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The usual cynic's choice is to ask, what would you rather have, fame without power or power without fame? Yet even a cursory look at contemporary society reveals that celebrities have managed to devise a third choice: fame with power.
There is no shortage of for instances. Take Ronald Regan, who went from fame in Hollywood to power in Washington. Or Arnold Schwarzenegger, who has so far gone from fame in Hollywood to power in Sacramento, with his eyes on DC, if his advocates can only get the constitution amended so that a born Austrian can run like a born American. Given the proportion of immigrants who now inhabit the land, the likelihood of Presidential power for the Terminator is hardly out of the question.
Of course, there are also lesser and more numerous instances of the celebrity's ability to combine fame with power. How about Mel Gibson, arrested for DWI and a month later we noticed that the arresting officer was being investigated?
Or Barbra Streisand telling a fan to shut up with a word that is not usually accepted in public discourse and then blithely continuing her tour. What if a relatively powerless person like a Senator, say, John Kerry had said the 'F" word, as in getting "stuck in f-ing Iraq?" The man would have been sent beyond temporary oblivion and been made to resign from the Senate.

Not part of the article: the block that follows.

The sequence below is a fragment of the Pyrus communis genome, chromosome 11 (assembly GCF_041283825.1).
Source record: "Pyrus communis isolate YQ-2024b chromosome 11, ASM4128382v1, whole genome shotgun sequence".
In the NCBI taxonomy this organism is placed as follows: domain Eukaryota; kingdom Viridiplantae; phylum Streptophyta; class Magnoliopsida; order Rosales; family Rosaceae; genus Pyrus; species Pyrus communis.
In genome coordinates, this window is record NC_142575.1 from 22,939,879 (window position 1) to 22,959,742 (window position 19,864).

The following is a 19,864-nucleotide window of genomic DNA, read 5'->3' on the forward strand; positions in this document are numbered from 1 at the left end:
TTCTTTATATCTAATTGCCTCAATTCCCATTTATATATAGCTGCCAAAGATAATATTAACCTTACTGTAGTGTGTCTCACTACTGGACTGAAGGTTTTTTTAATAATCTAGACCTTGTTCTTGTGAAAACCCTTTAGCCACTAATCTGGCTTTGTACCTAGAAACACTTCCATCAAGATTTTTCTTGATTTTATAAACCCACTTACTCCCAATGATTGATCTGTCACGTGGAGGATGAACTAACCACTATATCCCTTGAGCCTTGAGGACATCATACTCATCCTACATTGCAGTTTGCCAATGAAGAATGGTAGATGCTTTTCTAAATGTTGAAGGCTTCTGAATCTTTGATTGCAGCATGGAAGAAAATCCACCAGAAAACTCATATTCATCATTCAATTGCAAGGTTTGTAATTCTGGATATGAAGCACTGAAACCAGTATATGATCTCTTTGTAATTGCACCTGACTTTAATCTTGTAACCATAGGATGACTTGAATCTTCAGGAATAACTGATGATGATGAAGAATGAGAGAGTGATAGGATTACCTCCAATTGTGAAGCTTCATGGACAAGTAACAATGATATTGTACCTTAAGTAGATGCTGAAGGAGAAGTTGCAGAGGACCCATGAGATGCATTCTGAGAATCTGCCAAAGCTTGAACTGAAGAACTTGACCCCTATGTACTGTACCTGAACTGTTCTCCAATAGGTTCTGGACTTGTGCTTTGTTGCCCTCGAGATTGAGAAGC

Finally, we have Paul McCartney, who, though embroiled in a divorce where his bride is accusing him of abuse, was able to attend the premier of a new classical piece he managed to compose at The Albert Hall.
The time has obviously come when cynics should adjust their choices.
It seems that the only people who are in a real pickle are the ones in the unnamed group – those without fame or power. Well, that seems to include most of us. But what would all the celebrities do without us to play to? No audience, no performance.
So we come full circle, not as cynics but as optimists. Sure, there are the secretive few who have power without fame. But most people, who seem on the surface to be distinguished by neither fame nor power, may actually possess the most power, at least, over that uniquely famous and powerful group we refer to as celebrities.
Tom Attea, humorist and creator of NewsLaugh.com, has had six shows produced Off-Broadway. Critics have called his writing "delightfully funny," "witty," with "good, genuine laughs" and "great humor and ebullience.
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